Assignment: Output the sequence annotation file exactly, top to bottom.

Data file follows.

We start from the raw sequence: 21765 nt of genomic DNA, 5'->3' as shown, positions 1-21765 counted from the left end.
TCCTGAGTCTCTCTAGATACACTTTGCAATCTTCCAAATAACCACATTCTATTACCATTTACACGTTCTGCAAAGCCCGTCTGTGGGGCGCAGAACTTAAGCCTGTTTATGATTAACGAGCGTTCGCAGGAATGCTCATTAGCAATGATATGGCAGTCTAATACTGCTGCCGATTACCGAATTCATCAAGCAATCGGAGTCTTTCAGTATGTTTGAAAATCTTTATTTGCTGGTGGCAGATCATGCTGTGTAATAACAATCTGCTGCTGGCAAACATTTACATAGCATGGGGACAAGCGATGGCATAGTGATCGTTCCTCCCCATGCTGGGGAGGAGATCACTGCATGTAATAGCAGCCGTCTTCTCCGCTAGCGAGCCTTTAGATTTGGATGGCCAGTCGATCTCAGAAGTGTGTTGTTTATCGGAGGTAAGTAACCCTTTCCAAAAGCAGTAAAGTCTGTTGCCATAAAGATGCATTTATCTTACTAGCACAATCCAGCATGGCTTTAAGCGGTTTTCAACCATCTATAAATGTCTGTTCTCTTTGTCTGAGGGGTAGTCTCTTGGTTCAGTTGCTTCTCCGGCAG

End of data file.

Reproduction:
We start from the raw sequence: 21765 nt of genomic DNA, 5'->3' as shown, positions 1-21765 counted from the left end.
TCCTGAGTCTCTCTAGATACACTTTGCAATCTTCCAAATAACCACATTCTATTACCATTTACACGTTCTGCAAAGCCCGTCTGTGGGGCGCAGAACTTAAGCCTGTTTATGATTAACGAGCGTTCGCAGGAATGCTCATTAGCAATGATATGGCAGTCTAATACTGCTGCCGATTACCGAATTCATCAAGCAATCGGAGTCTTTCAGTATGTTTGAAAATCTTTATTTGCTGGTGGCAGATCATGCTGTGTAATAACAATCTGCTGCTGGCAAACATTTACATAGCATGGGGACAAGCGATGGCATAGTGATCGTTCCTCCCCATGCTGGGGAGGAGATCACTGCATGTAATAGCAGCCGTCTTCTCCGCTAGCGAGCCTTTAGATTTGGATGGCCAGTCGATCTCAGAAGTGTGTTGTTTATCGGAGGTAAGTAACCCTTTCCAAAAGCAGTAAAGTCTGTTGCCATAAAGATGCATTTATCTTACTAGCACAATCCAGCATGGCTTTAAGCGGTTTTCAACCATCTATAAATGTCTGTTCTCTTTGTCTGAGGGGTAGTCTCTTGGTTCAGTTGCTTCTCCGGCAG